Lead Prosecutor In Smart Case Believes Barzee Story Is Not Over
SALT LAKE CITY, Utah – A man who was once the lead prosecutor in the Elizabeth Smart case said Tuesday he wasn’t sure if convicted kidnapper Wanda Barzee’s scheduled release on Sept. 19 will mark the end of the story.
“Emotionally, I thought, ‘boy, that’s a quick sentence,” said Kent Morgan, a former prosecutor with the Salt Lake County District Attorney’s Office. “Do we want Wanda Barzee out in public again? What’s the assurance that the potential victims out there are safe from her? I know that the Board of Pardons and the people in the penal system look at those same things, too, and they’ve made their decision and I respect that. What my emotion continues to tell me, though, is this isn’t over.”
The Utah Board of Pardons and Parole announced earlier Tuesday that it had to give Barzee credit for federal time served, moving up her expected release date from as far away as 2024, to just eight days away.
“This is not a discretionary release,” Utah Board of Pardons and Parole director of administrative services Greg Johnson said. “In many cases, the board will hold a hearing and based on the person’s readiness and the sentencing guidelines may release a person on parole. (In) this case, the board has held her as long as it legally can.”
Johnson said the board had previously been operating under the understanding that Barzee’s time spent in federal prison did not count toward her state sentence, but a recent legal review changed the board’s view.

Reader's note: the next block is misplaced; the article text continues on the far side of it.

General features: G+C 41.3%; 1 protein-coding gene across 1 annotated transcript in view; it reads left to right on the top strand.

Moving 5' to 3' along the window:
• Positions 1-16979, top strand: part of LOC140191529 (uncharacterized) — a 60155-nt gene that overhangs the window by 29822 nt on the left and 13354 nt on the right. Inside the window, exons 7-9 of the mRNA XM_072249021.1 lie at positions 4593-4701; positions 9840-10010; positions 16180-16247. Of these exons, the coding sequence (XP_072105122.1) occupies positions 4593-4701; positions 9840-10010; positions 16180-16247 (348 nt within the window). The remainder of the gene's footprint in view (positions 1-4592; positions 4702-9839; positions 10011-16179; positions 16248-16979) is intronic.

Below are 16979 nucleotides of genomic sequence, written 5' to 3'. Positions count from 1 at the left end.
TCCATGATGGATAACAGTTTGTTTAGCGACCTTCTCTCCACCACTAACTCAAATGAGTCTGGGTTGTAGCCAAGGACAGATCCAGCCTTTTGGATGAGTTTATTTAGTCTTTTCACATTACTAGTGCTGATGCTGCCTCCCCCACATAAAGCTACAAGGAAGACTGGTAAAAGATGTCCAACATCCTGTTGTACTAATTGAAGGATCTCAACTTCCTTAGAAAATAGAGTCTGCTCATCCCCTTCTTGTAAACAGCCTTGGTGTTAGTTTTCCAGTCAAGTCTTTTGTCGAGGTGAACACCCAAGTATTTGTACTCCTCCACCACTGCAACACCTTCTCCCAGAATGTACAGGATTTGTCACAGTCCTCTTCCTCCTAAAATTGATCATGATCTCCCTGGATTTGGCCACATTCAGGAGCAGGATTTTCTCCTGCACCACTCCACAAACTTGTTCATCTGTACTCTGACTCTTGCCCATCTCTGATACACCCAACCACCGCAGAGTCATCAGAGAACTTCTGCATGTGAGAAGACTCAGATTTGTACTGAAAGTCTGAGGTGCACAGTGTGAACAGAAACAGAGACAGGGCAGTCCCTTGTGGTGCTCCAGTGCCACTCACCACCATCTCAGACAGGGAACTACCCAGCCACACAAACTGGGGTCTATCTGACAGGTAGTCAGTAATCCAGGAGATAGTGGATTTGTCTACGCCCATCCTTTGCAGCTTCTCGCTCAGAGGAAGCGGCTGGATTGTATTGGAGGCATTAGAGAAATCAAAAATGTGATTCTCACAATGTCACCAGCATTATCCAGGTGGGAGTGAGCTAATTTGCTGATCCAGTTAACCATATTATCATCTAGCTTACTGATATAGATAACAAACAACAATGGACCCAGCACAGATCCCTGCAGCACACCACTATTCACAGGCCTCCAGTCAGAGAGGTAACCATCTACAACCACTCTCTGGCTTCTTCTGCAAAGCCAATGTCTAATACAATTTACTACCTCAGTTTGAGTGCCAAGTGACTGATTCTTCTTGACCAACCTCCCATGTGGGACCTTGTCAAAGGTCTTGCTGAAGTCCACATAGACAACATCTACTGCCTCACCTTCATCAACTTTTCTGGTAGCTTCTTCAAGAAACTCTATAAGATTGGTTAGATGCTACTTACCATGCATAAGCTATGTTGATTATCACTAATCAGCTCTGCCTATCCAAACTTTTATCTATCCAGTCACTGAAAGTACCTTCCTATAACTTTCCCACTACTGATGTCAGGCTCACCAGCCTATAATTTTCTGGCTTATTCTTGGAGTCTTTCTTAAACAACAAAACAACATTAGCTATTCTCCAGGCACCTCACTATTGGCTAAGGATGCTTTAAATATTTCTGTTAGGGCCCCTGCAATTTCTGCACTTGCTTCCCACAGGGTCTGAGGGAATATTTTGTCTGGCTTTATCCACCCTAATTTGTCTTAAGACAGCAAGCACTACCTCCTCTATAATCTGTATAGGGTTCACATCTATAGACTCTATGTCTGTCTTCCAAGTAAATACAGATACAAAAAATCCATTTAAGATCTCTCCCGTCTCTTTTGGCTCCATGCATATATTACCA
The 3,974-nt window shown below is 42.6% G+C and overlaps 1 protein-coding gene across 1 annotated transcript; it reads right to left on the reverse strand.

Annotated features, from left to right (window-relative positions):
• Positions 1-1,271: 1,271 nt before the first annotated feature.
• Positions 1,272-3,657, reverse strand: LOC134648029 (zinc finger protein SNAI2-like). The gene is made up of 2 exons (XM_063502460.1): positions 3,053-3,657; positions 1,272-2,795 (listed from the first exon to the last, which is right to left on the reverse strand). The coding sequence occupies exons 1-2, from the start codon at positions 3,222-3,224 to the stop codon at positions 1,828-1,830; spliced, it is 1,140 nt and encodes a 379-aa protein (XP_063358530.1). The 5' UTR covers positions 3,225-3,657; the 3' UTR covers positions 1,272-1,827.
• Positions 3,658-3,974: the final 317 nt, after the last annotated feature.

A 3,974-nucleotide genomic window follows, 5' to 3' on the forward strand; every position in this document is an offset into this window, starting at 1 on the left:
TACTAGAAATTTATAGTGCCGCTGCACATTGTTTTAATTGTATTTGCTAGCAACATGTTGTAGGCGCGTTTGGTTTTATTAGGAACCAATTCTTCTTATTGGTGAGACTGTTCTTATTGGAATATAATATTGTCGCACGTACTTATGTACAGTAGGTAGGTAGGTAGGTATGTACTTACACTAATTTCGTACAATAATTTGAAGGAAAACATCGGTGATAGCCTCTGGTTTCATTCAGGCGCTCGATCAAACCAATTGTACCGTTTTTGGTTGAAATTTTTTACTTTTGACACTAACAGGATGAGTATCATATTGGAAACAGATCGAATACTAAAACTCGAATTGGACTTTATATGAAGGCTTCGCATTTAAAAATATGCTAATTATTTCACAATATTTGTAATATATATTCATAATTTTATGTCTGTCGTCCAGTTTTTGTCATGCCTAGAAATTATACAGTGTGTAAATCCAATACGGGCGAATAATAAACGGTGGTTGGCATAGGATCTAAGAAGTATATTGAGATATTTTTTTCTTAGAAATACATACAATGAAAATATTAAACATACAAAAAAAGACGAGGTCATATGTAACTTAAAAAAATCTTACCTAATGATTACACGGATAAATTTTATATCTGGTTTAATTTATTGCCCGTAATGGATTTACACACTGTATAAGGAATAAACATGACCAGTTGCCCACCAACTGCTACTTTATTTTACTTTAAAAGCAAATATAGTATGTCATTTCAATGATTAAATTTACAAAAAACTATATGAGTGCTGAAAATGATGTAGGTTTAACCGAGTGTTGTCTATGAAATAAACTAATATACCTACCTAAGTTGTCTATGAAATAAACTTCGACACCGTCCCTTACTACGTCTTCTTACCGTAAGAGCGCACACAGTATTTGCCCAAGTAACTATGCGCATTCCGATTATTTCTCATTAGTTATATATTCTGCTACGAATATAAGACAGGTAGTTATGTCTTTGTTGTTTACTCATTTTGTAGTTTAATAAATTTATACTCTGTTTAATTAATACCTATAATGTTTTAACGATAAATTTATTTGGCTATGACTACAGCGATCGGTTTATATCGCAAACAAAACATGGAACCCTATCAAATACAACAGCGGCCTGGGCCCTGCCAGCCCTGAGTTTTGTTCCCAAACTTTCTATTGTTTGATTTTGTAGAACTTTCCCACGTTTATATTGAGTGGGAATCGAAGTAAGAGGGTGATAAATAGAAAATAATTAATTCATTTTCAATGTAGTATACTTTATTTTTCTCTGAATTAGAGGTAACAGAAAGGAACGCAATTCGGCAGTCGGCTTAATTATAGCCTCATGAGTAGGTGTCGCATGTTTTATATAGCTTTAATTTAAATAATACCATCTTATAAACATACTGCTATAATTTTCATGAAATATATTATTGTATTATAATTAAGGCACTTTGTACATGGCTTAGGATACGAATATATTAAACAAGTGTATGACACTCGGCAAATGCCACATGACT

Fellow convicted kidnapper Brian David Mitchell is currently serving a life sentence in federal prison.
Morgan said his review of evidence and testimony showed Barzee played an equal role in the abduction and abuse of Smart.
“She was a terrible person who caused injury and abuse to Elizabeth Smart just as much as Brian David Mitchell,” Morgan said. “She participated in the abuse of Elizabeth Smart — she didn’t just stand and watch.”
Morgan expressed concern about Barzee’s potential to reoffend, or to violate the terms of her supervised release.
The release extends for a term of 60 months and requires Barzee to register as a sex offender, to undergo mental health treatment, and to take whatever medications she is prescribed.
Barzee’s attorney said he was confident in the plan for the woman going forward.
“I hope for the benefit of Wanda and society through the supervision of federal services,” the attorney, Scott Williams, said.
Morgan said the Smart case is one he still reflects on and will never forget.
“To this day, I think about Elizabeth Smart and how she stood up to the great evil that was against her,” Morgan said.
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